For Sam specifically, Padalecki said, “These guys, even though they grew up with a father, they kind of grew up on their own, they never really had a proper family dynamic as far as them being sons. We’ve seen them being heroes, we’ve seen them sacrificing for each other… even when we saw Sam with his father, he had a very contentious relationship. Seeing his mother, someone he loves and looks up to, and getting to be a boy again, is very interesting.”

Newly promoted showrunner Andrew Dabb noted that for the boys, Mary’s “been mythologized to them; Dean’s memories of her are spotty, Sam’s are nonexistent. It’s not someone they really know. It’s about reforging that connection. She has a lot in common with Sam and Dean, she was raised a hunter, like they were… It’s interesting how Sam and Dean both respond to her — this is something that they deeply want, but they know family can be a vulnerability, so there’s some protectiveness [over Mary]. We wanted to get back to family; this is the closest we’ve been to that since Season 1,” he added.

Castiel will have “a very specific response to Mary,” knowing how important she is to Sam and Dean, per Dabb, and a “cool dynamic” with her moving forward. Collins said that the fact that Castiel and Mary are both outsiders will give them an interesting bond.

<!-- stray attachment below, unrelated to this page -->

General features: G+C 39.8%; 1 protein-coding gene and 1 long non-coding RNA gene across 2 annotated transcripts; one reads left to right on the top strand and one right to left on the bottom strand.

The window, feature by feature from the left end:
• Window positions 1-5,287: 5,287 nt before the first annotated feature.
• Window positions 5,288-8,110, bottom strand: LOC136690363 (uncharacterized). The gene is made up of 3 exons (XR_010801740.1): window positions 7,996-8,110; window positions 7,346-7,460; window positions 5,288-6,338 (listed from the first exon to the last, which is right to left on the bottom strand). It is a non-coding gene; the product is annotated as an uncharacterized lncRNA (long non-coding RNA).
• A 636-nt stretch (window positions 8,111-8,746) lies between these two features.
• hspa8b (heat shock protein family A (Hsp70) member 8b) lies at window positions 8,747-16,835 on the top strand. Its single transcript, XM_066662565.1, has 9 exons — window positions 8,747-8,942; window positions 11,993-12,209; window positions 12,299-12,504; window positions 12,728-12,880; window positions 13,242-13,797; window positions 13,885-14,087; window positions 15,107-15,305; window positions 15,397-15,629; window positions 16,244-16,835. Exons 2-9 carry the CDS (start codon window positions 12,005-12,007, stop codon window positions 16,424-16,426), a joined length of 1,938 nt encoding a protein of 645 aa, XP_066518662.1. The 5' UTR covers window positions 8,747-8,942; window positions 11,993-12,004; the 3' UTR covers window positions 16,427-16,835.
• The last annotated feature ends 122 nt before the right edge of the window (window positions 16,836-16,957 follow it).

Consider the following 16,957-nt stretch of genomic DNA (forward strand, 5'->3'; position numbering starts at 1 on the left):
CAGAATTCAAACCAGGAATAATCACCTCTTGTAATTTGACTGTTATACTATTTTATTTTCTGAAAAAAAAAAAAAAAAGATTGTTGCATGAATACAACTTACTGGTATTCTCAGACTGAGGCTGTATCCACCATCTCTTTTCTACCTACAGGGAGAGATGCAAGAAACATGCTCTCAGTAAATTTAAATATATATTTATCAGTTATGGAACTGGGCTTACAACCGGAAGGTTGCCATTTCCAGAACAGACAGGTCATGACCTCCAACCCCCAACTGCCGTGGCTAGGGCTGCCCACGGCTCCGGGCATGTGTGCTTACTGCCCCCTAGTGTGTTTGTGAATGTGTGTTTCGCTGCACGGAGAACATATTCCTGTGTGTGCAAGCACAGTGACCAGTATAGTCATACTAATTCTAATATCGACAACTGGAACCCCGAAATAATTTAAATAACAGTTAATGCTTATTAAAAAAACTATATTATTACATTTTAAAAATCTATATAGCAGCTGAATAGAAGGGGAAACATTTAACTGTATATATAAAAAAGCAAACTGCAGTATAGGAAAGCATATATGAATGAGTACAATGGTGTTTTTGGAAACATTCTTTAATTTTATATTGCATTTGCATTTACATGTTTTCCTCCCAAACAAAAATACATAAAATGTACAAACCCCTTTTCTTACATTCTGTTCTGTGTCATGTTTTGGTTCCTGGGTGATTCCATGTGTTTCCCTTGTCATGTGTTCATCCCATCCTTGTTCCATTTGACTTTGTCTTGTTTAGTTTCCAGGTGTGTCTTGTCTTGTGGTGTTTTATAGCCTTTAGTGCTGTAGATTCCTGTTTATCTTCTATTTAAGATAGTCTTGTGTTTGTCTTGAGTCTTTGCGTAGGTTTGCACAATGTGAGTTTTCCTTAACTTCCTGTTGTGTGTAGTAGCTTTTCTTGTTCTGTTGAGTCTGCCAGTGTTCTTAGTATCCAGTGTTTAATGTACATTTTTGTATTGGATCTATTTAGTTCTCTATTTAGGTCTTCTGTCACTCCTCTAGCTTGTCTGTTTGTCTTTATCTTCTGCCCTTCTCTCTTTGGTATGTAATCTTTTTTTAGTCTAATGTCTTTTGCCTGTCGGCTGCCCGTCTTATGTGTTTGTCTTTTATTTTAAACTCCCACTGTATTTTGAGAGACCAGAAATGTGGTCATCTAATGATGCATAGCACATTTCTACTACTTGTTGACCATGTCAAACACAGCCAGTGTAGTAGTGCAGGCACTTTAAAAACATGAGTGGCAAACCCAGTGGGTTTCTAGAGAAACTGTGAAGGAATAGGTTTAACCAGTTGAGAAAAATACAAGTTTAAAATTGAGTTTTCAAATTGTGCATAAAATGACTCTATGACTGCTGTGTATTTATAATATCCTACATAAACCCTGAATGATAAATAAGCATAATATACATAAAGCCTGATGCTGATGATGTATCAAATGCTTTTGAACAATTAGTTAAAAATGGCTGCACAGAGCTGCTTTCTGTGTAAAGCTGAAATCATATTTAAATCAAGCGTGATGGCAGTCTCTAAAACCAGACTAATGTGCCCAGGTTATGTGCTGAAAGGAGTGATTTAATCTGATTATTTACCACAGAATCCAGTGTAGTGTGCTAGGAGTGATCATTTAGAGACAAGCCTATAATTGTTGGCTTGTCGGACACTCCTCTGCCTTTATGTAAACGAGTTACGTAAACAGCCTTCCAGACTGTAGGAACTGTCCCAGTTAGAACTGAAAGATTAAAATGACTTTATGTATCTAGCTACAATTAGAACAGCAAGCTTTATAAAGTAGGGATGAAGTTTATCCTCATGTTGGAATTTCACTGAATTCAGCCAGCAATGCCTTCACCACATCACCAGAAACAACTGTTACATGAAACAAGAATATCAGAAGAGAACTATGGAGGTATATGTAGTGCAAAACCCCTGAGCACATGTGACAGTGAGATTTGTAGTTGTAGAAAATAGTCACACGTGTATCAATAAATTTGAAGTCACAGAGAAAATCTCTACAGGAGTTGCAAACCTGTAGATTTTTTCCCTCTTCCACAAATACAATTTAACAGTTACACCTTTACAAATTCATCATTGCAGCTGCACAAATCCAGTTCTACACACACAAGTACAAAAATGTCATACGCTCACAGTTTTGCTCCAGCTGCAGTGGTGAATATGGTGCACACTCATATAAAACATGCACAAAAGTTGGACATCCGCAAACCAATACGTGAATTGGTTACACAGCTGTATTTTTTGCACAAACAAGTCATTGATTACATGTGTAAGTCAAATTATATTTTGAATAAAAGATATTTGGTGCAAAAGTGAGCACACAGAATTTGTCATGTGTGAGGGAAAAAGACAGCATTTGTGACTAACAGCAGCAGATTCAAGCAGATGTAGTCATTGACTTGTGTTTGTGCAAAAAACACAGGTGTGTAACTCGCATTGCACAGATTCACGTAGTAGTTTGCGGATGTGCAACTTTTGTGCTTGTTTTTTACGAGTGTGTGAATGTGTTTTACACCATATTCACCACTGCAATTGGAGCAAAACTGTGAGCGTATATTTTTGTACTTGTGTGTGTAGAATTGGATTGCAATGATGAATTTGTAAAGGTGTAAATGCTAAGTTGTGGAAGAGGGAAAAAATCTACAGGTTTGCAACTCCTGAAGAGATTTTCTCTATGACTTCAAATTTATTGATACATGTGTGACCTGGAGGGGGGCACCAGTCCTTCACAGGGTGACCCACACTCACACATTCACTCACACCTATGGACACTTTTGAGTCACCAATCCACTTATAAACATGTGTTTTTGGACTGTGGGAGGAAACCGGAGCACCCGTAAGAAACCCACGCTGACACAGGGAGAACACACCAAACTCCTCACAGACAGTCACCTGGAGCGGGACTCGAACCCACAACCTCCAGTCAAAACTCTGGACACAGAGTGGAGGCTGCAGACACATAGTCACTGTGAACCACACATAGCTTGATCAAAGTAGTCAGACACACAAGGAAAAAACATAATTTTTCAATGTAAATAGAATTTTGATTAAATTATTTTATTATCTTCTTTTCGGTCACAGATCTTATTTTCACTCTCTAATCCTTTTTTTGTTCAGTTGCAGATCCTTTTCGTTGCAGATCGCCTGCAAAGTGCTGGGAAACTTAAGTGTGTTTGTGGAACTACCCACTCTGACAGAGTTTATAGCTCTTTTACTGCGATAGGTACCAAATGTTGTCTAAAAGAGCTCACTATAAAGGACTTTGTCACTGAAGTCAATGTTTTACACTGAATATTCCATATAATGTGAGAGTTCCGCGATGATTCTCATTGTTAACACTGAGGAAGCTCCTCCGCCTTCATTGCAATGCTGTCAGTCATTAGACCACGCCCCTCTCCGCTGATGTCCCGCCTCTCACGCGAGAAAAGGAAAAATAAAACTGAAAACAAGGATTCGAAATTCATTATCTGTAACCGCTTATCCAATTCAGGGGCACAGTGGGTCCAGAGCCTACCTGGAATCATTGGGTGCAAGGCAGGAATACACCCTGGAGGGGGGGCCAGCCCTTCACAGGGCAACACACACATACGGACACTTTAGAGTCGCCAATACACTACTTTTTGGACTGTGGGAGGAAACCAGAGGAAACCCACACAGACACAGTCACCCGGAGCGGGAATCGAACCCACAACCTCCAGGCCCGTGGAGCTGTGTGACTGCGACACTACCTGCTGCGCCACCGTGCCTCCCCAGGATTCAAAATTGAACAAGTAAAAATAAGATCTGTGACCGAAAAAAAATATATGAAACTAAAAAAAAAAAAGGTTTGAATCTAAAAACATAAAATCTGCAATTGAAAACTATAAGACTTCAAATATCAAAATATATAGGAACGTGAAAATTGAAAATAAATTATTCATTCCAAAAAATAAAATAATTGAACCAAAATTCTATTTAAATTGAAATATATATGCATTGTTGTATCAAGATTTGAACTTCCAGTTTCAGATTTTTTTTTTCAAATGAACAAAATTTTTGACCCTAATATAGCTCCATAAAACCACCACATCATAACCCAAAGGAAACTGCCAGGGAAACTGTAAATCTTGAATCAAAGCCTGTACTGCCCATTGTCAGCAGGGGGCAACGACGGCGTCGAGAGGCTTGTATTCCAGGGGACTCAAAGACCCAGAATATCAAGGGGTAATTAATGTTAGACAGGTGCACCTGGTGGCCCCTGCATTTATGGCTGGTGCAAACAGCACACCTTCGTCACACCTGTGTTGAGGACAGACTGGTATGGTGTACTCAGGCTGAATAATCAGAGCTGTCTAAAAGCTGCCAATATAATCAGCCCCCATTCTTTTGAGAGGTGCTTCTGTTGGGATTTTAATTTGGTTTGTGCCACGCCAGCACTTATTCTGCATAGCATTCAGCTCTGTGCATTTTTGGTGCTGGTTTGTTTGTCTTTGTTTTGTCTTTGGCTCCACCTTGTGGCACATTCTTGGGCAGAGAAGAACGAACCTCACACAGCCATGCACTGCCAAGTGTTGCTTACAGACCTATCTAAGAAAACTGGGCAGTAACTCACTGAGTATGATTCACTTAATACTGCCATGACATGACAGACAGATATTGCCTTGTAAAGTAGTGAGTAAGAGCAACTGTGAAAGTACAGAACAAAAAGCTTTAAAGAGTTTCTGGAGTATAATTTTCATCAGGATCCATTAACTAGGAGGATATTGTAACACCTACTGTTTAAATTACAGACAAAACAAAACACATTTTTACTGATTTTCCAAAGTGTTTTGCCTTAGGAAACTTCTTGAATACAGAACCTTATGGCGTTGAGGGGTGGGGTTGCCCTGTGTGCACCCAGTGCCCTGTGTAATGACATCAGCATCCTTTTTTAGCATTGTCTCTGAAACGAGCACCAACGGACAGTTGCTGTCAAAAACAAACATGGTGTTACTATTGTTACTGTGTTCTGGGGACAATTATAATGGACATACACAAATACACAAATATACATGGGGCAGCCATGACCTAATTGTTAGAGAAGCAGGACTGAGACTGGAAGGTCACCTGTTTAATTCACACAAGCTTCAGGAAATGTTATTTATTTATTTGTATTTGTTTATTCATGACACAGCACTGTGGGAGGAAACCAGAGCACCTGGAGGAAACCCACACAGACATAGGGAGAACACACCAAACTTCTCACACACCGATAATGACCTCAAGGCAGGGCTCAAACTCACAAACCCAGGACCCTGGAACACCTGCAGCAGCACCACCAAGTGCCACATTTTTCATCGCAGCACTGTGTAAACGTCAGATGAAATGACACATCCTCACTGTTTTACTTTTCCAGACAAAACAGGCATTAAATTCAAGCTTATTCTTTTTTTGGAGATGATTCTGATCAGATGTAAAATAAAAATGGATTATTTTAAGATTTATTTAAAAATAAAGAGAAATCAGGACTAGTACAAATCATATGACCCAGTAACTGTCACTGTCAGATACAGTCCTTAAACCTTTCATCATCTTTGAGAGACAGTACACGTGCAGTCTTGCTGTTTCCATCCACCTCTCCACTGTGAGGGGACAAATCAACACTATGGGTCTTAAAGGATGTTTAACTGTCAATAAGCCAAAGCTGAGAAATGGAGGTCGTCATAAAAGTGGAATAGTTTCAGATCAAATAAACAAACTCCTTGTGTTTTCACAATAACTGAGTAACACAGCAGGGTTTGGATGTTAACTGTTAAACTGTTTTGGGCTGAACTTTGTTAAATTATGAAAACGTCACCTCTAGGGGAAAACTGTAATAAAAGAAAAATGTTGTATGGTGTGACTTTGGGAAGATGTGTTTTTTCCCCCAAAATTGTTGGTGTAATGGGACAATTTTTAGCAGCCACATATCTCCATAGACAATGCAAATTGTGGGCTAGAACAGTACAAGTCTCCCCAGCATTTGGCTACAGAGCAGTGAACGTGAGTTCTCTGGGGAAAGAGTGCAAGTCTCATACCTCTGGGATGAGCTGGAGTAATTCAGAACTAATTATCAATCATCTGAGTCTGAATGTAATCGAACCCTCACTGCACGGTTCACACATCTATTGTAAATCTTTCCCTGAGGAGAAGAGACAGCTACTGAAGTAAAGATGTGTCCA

Ackles admitted that he’s hoping “to see the hunter side of Mary” in the new season, and the Season 12 teaser trailer shown during the panel saw Mary demonstrating that she still has the hunting reflexes that she had in her youth. “It’ll be interesting to see the similarities in how she deals with the supernatural and how the boys deal with it,” Ackles said.

Unlike John, it’s unlikely Mary will approve of her sons going into the family business — the teaser also showed Mary telling Dean, “I never wanted this for you and Sam.”

Before Sam can have a happy reunion with his mother, he has to get out of the sticky situation he ended up in during the Season 11 finale, when he was attacked by a woman from the British arm of the Men of Letters. Padalecki reassured fans that obviously, Sam is alive (if not safe) in the Season 12 premiere, and that we’ll learn more about Lady Toni Bevell and the organization’s position as a “worldwide society” in episodes to come. The trailer revealed that Sam is in a tenuous position in the Season 12 premiere, bound and gagged and being tortured with a blowtorch by Toni and a mysterious associate.

Crowley (Mark Sheppard), meanwhile, “wants revenge” on Lucifer for the events of last season, and Dabb promised that we’ll see an expanded focus on the demon’s family, including mother Rowena (Ruth Connell) and long-lost son Gavin early on: “that will be a driving force, the family stuff. Crowley’s relationship with the guys has evolved nicely over the course of the last two seasons too, so we want to continue that.”

“Supernatural” Season 12 premieres Thursday, October 13 at 9 p.m. on The CW.